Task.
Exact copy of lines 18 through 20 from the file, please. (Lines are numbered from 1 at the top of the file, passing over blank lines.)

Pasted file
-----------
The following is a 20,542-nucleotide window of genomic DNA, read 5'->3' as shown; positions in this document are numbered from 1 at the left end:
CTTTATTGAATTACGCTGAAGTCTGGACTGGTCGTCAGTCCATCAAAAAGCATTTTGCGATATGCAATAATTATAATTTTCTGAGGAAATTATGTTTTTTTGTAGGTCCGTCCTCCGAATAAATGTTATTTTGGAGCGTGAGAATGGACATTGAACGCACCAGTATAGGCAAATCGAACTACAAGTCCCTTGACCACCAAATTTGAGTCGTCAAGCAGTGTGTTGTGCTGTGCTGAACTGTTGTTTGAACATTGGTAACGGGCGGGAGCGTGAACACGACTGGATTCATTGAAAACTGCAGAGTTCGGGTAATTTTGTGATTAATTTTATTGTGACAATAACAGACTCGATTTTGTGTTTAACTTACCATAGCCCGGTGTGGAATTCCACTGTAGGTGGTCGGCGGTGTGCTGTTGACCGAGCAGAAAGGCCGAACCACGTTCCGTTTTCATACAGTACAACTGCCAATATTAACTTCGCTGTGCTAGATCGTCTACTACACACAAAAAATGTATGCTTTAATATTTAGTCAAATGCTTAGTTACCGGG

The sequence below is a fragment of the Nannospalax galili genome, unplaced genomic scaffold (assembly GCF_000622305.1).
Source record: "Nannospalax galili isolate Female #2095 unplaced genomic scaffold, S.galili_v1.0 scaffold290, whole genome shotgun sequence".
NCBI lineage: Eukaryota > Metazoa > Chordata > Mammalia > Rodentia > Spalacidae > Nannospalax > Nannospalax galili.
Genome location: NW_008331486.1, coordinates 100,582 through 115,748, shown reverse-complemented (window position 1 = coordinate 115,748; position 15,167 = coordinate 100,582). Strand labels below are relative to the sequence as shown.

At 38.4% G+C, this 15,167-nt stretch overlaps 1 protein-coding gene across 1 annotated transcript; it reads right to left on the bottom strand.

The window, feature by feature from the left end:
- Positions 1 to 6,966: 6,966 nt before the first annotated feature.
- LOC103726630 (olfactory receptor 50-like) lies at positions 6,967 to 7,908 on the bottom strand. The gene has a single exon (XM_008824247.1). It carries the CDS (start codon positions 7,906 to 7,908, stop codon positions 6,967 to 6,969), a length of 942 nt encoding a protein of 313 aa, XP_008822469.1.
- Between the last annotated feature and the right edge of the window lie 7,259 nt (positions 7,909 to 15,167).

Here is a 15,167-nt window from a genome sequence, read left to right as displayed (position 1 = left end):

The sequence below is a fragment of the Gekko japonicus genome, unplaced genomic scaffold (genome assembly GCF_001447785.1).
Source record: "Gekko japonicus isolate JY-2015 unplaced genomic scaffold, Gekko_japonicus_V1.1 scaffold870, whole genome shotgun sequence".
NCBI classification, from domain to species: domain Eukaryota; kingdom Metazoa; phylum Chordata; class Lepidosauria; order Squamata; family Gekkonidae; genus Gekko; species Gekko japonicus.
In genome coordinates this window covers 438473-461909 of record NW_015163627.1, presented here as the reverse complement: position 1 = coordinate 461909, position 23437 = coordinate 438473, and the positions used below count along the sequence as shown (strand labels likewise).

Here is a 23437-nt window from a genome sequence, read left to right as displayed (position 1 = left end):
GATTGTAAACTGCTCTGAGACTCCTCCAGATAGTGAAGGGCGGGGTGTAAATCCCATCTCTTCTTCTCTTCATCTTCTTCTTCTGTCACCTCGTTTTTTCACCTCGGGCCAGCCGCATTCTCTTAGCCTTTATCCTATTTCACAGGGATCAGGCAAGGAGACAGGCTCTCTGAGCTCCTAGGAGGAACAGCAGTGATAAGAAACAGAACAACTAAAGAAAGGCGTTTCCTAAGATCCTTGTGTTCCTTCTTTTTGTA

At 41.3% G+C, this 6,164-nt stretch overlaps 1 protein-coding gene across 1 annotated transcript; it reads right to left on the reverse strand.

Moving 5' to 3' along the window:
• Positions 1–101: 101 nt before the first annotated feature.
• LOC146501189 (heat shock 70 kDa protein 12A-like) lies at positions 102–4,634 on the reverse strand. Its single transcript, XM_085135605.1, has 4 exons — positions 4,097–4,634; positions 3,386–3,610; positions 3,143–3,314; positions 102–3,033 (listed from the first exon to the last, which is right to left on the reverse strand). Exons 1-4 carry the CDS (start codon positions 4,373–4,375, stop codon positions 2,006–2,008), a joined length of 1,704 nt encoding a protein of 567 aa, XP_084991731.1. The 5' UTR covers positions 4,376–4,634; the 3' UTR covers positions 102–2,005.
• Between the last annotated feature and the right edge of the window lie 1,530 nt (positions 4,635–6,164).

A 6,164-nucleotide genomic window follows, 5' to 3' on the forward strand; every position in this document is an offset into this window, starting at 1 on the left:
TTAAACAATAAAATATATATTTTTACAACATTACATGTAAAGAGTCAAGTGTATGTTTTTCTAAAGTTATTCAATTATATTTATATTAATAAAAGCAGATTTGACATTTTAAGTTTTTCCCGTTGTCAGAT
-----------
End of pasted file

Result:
GATTGTAAACTGCTCTGAGACTCCTCCAGATAGTGAAGGGCGGGGTGTAAATCCCATCTCTTCTTCTCTTCATCTTCTTCTTCTGTCACCTCGTTTTTTCACCTCGGGCCAGCCGCATTCTCTTAGCCTTTATCCTATTTCACAGGGATCAGGCAAGGAGACAGGCTCTCTGAGCTCCTAGGAGGAACAGCAGTGATAAGAAACAGAACAACTAAAGAAAGGCGTTTCCTAAGATCCTTGTGTTCCTTCTTTTTGTA

At 41.3% G+C, this 6,164-nt stretch overlaps 1 protein-coding gene across 1 annotated transcript; it reads right to left on the reverse strand.

Moving 5' to 3' along the window: